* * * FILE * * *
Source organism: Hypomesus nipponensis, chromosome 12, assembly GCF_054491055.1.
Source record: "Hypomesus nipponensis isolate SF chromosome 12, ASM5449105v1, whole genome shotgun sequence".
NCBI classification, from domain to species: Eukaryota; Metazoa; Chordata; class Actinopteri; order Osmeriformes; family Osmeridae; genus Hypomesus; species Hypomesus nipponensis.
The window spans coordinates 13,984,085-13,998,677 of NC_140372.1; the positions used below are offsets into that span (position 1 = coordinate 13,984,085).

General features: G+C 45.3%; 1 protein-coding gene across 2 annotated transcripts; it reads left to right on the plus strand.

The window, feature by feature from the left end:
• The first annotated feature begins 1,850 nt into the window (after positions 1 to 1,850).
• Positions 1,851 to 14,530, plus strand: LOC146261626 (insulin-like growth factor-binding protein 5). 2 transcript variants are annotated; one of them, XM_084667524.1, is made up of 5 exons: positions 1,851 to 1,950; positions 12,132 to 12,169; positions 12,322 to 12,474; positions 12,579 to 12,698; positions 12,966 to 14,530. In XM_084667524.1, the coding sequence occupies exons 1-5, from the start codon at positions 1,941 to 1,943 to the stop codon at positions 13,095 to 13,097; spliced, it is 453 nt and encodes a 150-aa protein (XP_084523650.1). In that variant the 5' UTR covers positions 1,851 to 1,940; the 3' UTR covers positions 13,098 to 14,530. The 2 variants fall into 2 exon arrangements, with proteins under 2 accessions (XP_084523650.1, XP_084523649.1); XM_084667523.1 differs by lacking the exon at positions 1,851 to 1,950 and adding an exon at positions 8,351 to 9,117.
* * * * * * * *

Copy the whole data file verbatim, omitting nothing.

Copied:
Source organism: Hypomesus nipponensis, chromosome 12, assembly GCF_054491055.1.
Source record: "Hypomesus nipponensis isolate SF chromosome 12, ASM5449105v1, whole genome shotgun sequence".
NCBI classification, from domain to species: Eukaryota; Metazoa; Chordata; class Actinopteri; order Osmeriformes; family Osmeridae; genus Hypomesus; species Hypomesus nipponensis.
The window spans coordinates 13,984,085-13,998,677 of NC_140372.1; the positions used below are offsets into that span (position 1 = coordinate 13,984,085).

General features: G+C 45.3%; 1 protein-coding gene across 2 annotated transcripts; it reads left to right on the plus strand.

The window, feature by feature from the left end:
• The first annotated feature begins 1,850 nt into the window (after positions 1 to 1,850).
• Positions 1,851 to 14,530, plus strand: LOC146261626 (insulin-like growth factor-binding protein 5). 2 transcript variants are annotated; one of them, XM_084667524.1, is made up of 5 exons: positions 1,851 to 1,950; positions 12,132 to 12,169; positions 12,322 to 12,474; positions 12,579 to 12,698; positions 12,966 to 14,530. In XM_084667524.1, the coding sequence occupies exons 1-5, from the start codon at positions 1,941 to 1,943 to the stop codon at positions 13,095 to 13,097; spliced, it is 453 nt and encodes a 150-aa protein (XP_084523650.1). In that variant the 5' UTR covers positions 1,851 to 1,940; the 3' UTR covers positions 13,098 to 14,530. The 2 variants fall into 2 exon arrangements, with proteins under 2 accessions (XP_084523650.1, XP_084523649.1); XM_084667523.1 differs by lacking the exon at positions 1,851 to 1,950 and adding an exon at positions 8,351 to 9,117.